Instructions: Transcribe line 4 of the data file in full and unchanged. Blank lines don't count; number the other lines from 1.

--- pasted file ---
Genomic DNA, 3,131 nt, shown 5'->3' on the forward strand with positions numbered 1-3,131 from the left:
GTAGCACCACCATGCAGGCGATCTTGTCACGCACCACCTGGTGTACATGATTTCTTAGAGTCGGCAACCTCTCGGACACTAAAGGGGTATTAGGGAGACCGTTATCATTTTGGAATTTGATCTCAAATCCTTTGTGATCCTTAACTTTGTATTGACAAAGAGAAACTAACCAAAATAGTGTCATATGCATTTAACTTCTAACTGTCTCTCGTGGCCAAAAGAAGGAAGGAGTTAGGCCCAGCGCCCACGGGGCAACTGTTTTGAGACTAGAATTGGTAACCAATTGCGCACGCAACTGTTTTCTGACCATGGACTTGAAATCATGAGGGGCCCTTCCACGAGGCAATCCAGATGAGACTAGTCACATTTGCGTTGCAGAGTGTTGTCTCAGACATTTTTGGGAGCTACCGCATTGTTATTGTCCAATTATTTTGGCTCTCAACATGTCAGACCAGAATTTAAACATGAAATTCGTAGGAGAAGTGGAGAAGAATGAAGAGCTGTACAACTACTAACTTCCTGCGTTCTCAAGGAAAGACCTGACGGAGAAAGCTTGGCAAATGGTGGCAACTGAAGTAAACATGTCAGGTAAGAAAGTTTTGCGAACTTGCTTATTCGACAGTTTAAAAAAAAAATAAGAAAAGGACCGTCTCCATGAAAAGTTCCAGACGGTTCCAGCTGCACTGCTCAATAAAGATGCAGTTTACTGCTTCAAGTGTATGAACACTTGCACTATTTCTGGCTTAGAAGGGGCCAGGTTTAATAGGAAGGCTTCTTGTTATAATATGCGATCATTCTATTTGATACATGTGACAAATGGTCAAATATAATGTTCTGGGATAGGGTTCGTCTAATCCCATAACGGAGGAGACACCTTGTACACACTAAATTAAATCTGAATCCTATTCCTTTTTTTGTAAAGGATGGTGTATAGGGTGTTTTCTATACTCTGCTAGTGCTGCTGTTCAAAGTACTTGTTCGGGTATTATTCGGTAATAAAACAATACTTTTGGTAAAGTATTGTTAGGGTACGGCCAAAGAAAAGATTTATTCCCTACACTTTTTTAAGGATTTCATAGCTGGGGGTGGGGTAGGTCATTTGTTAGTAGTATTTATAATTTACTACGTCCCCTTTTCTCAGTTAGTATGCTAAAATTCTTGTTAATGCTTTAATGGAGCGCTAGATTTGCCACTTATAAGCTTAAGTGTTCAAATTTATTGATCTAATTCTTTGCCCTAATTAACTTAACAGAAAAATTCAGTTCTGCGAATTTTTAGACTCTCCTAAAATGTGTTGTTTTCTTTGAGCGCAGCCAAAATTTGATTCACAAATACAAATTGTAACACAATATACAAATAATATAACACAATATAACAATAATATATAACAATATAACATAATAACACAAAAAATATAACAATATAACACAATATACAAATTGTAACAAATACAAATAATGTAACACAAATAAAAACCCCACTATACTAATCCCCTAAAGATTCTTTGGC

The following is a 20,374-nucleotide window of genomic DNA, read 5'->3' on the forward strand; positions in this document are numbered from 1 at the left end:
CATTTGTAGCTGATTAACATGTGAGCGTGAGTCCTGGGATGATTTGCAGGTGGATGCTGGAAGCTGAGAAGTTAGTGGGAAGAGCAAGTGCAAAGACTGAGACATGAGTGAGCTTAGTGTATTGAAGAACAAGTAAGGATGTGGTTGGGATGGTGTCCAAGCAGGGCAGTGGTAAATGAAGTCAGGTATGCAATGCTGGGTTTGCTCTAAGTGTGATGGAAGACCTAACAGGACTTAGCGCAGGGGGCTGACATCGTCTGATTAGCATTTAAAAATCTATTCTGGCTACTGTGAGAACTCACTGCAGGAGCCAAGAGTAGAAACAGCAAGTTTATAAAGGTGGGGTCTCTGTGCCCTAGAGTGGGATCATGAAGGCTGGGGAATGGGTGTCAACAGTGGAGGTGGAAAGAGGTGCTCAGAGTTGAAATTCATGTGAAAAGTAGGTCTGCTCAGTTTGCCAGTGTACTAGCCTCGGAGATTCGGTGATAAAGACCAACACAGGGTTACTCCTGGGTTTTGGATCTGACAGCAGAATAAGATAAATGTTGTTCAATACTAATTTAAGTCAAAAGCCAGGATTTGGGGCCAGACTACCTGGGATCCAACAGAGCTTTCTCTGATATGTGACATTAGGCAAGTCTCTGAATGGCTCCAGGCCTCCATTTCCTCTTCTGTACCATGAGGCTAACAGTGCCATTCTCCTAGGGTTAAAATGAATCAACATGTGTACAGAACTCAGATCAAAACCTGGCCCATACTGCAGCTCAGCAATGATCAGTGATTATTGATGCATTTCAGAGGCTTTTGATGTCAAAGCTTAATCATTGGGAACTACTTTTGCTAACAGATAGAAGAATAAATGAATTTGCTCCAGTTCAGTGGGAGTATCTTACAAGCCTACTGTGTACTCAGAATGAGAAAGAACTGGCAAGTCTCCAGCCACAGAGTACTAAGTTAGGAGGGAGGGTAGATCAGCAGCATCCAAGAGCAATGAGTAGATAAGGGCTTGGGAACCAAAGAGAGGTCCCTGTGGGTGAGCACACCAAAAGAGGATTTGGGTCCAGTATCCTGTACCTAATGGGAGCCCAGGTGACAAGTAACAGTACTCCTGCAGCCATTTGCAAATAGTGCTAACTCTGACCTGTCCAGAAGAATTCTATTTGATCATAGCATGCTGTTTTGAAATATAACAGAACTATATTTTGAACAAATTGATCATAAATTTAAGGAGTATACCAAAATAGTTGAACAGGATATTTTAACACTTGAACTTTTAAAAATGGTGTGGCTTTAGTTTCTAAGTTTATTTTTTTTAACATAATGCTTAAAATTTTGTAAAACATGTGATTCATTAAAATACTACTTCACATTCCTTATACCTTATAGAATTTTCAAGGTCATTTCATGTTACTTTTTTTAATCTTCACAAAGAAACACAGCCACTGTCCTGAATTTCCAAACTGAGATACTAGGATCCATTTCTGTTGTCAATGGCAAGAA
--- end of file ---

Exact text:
CATTTGTAGCTGATTAACATGTGAGCGTGAGTCCTGGGATGATTTGCAGGTGGATGCTGGAAGCTGAGAAGTTAGTGGGAAGAGCAAGTGCAAAGACTGAGACATGAGTGAGCTTAGTGTATTGAAGAACAAGTAAGGATGTGGTTGGGATGGTGTCCAAGCAGGGCAGTGGTAAATGAAGTCAGGTATGCAATGCTGGGTTTGCTCTAAGTGTGATGGAAGACCTAACAGGACTTAGCGCAGGGGGCTGACATCGTCTGATTAGCATTTAAAAATCTATTCTGGCTACTGTGAGAACTCACTGCAGGAGCCAAGAGTAGAAACAGCAAGTTTATAAAGGTGGGGTCTCTGTGCCCTAGAGTGGGATCATGAAGGCTGGGGAATGGGTGTCAACAGTGGAGGTGGAAAGAGGTGCTCAGAGTTGAAATTCATGTGAAAAGTAGGTCTGCTCAGTTTGCCAGTGTACTAGCCTCGGAGATTCGGTGATAAAGACCAACACAGGGTTACTCCTGGGTTTTGGATCTGACAGCAGAATAAGATAAATGTTGTTCAATACTAATTTAAGTCAAAAGCCAGGATTTGGGGCCAGACTACCTGGGATCCAACAGAGCTTTCTCTGATATGTGACATTAGGCAAGTCTCTGAATGGCTCCAGGCCTCCATTTCCTCTTCTGTACCATGAGGCTAACAGTGCCATTCTCCTAGGGTTAAAATGAATCAACATGTGTACAGAACTCAGATCAAAACCTGGCCCATACTGCAGCTCAGCAATGATCAGTGATTATTGATGCATTTCAGAGGCTTTTGATGTCAAAGCTTAATCATTGGGAACTACTTTTGCTAACAGATAGAAGAATAAATGAATTTGCTCCAGTTCAGTGGGAGTATCTTACAAGCCTACTGTGTACTCAGAATGAGAAAGAACTGGCAAGTCTCCAGCCACAGAGTACTAAGTTAGGAGGGAGGGTAGATCAGCAGCATCCAAGAGCAATGAGTAGATAAGGGCTTGGGAACCAAAGAGAGGTCCCTGTGGGTGAGCACACCAAAAGAGGATTTGGGTCCAGTATCCTGTACCTAATGGGAGCCCAGGTGACAAGTAACAGTACTCCTGCAGCCATTTGCAAATAGTGCTAACTCTGACCTGTCCAGAAGAATTCTATTTGATCATAGCATGCTGTTTTGAAATATAACAGAACTATATTTTGAACAAATTGATCATAAATTTAAGGAGTATACCAAAATAGTTGAACAGGATATTTTAACACTTGAACTTTTAAAAATGGTGTGGCTTTAGTTTCTAAGTTTATTTTTTTTAACATAATGCTTAAAATTTTGTAAAACATGTGATTCATTAAAATACTACTTCACATTCCTTATACCTTATAGAATTTTCAAGGTCATTTCATGTTACTTTTTTTAATCTTCACAAAGAAACACAGCCACTGTCCTGAATTTCCAAACTGAGATACTAGGATCCATTTCTGTTGTCAATGGCAAGAA